Reflections on the ‘endgame’ for tobacco control
- Correspondece to Mitch Zeller, Pinney Associates, 4800 Montgomery Lane, Suite 400, Bethesda, MD 20814, USA;
- Received 18 September 2012
- Revised 19 December 2012
- Accepted 2 January 2013
The concept of an ‘endgame’ for tobacco control efforts is receiving increasing attention in advocacy, policy and academic circles. This may strike some as entirely premature in countries such as Bangladesh, where 63% of adults are exposed to secondhand smoke in the workplace,1 or the Russian Federation, where 60% of adult men still smoke.2
Nonetheless, experts in countries like Australia and New Zealand, with a decades-long commitment to comprehensive tobacco control, have grown increasingly serious about the so-called ‘endgame’.
Numerous potential endgame strategies are being explored, the most prominent of which are chronicled elsewhere in this supplement. We have yet to reach a consensus on which one or two strategies should be pursued. But when a group of global thought leaders gathered in 2012 to consider the endgame, there was convergence around the notion that we need new approaches to dramatically reduce consumption of conventional combusting cigarettes, if not other tobacco products that burn.
If such an approach is to succeed, it will be because policy makers and tobacco control advocates have overcome their reluctance and finally embraced a concept known as the ‘continuum of risk’. Over time, many policy thinkers—this author included—have seen their views on these issues evolve in just such a manner.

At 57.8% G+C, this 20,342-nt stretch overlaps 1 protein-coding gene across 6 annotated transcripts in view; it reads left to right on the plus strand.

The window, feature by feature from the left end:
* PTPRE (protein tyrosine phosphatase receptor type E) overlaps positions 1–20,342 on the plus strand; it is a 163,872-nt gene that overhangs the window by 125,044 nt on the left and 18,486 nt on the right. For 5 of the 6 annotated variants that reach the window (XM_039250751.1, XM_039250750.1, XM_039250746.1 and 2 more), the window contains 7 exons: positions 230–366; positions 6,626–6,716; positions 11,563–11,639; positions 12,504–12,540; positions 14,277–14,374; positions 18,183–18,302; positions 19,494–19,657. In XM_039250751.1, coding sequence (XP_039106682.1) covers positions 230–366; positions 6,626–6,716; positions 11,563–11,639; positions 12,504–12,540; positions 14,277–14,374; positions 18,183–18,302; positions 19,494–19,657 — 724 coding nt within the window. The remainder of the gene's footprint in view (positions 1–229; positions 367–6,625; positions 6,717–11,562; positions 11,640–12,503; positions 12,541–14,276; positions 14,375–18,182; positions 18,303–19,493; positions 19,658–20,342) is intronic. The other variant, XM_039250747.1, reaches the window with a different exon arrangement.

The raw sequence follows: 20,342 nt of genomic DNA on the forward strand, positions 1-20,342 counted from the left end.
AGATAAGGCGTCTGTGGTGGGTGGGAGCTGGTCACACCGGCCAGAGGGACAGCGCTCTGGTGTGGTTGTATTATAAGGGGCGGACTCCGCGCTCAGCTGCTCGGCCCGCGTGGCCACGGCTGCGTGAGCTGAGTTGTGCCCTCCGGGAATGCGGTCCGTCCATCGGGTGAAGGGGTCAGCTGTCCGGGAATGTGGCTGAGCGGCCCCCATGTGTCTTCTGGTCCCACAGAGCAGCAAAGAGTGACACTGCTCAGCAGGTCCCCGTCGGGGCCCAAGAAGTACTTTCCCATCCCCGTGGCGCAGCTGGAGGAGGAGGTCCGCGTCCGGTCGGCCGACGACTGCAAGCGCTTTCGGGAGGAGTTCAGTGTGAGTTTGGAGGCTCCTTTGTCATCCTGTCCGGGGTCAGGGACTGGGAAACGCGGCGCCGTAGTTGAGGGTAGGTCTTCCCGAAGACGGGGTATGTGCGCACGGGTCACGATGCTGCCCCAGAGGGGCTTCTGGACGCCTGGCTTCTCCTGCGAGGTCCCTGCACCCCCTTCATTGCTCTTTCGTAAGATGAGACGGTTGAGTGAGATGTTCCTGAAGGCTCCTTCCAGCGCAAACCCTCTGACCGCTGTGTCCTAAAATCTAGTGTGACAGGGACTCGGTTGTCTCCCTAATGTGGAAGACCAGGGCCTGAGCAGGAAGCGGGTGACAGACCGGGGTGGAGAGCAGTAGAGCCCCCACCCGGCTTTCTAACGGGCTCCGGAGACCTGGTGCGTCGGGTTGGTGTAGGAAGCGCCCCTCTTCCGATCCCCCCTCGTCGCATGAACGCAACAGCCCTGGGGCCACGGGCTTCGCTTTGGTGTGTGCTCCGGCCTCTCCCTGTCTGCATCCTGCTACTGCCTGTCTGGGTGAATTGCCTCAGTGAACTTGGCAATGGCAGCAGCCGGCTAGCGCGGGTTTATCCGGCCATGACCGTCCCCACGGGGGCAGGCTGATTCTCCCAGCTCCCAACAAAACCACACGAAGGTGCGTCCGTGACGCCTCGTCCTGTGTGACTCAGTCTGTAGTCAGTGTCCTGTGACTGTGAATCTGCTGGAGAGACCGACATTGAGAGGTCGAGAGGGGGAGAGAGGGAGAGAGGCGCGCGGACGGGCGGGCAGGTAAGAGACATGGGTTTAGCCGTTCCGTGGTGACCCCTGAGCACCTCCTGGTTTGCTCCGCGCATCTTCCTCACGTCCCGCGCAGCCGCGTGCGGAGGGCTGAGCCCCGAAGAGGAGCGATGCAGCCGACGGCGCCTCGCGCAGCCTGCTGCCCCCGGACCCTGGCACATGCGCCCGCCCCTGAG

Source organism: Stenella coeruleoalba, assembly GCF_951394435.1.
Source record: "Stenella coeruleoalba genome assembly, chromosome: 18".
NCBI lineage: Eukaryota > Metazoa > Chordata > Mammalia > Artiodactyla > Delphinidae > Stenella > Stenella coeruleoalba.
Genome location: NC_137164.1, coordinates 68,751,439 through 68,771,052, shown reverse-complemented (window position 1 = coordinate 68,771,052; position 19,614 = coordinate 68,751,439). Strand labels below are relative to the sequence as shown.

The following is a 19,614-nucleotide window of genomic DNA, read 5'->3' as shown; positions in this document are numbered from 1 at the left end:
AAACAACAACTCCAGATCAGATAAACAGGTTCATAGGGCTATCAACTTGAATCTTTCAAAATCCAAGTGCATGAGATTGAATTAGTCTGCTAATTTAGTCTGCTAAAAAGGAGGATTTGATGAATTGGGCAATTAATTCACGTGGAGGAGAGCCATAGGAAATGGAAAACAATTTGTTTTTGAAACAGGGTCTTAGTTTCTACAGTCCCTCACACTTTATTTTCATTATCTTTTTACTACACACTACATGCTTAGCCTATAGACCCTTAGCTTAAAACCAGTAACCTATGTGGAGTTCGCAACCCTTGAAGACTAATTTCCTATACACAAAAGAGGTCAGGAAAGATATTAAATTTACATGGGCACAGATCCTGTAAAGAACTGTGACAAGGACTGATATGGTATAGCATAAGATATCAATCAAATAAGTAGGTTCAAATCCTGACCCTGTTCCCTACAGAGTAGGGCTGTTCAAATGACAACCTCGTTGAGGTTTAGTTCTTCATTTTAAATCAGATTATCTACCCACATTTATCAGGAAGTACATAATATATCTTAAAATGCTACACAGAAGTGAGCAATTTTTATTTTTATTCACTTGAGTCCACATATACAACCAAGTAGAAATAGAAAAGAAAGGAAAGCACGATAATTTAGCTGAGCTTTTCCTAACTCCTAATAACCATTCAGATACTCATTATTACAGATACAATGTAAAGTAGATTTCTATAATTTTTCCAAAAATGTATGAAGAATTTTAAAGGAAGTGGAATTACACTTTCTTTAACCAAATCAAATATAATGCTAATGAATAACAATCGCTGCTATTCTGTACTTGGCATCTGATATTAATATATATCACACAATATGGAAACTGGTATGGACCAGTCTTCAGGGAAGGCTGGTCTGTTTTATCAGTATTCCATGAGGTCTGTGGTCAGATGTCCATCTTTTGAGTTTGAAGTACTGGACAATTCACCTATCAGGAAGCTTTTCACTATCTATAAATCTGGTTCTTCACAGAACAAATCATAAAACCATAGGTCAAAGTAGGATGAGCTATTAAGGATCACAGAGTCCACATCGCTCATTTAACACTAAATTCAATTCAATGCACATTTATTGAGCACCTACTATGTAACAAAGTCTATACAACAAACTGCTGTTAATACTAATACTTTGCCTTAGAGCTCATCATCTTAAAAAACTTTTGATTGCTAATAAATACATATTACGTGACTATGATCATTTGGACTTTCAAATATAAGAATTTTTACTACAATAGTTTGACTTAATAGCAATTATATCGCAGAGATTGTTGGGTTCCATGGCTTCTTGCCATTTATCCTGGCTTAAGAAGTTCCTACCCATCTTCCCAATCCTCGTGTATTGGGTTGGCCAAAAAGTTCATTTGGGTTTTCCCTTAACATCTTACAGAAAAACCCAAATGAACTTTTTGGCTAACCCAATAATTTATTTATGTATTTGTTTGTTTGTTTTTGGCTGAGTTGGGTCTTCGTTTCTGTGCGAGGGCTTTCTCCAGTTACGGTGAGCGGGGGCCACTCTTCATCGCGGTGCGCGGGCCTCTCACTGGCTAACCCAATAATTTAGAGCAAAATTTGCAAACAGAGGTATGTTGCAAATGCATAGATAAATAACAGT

There is a spectrum or continuum of tobacco and medicinal products that aim to do the same thing—deliver nicotine to the user. But the toxicity associated with those products varies dramatically. At one end of the spectrum is the conventional cigarette, which is designed quite deliberately to create and sustain an addiction to nicotine. Smoke particles deliver nicotine to the lungs and through the bloodstream to the brain in less than 10 s. Cigarettes kill half of all long-term users and are expected to claim the overwhelming majority of the projected 1 billion deaths from tobacco in this century if trends continue.3
At the other end of the spectrum is the current generation of medicinal nicotine products such as gum, patches and lozenges. Made without tobacco (though the nicotine is derived from tobacco), these products pose significantly less risk and have been approved by regulatory bodies around the world as both safe and effective for tobacco cessation.
Along the path of the continuum of risk are products that pose less harm to the individual than cigarettes but for which less is known about their population-level health impacts. Here, we would place smokeless and dissolvable tobacco products as well as the ‘e-cigarette’.
Anyone who would ponder the endgame must acknowledge that the continuum of risk exists and pursue strategies that are designed to drive consumers from the most deadly and dangerous to the least harmful forms of nicotine delivery. Just such an approach has been embraced by the Medicines Agency in the UK. If the phrase ‘harm reduction’ is too off-putting for endgame seekers, then let us collectively agree to a different phrase but one that still embraces the policy implications of the continuum of risk.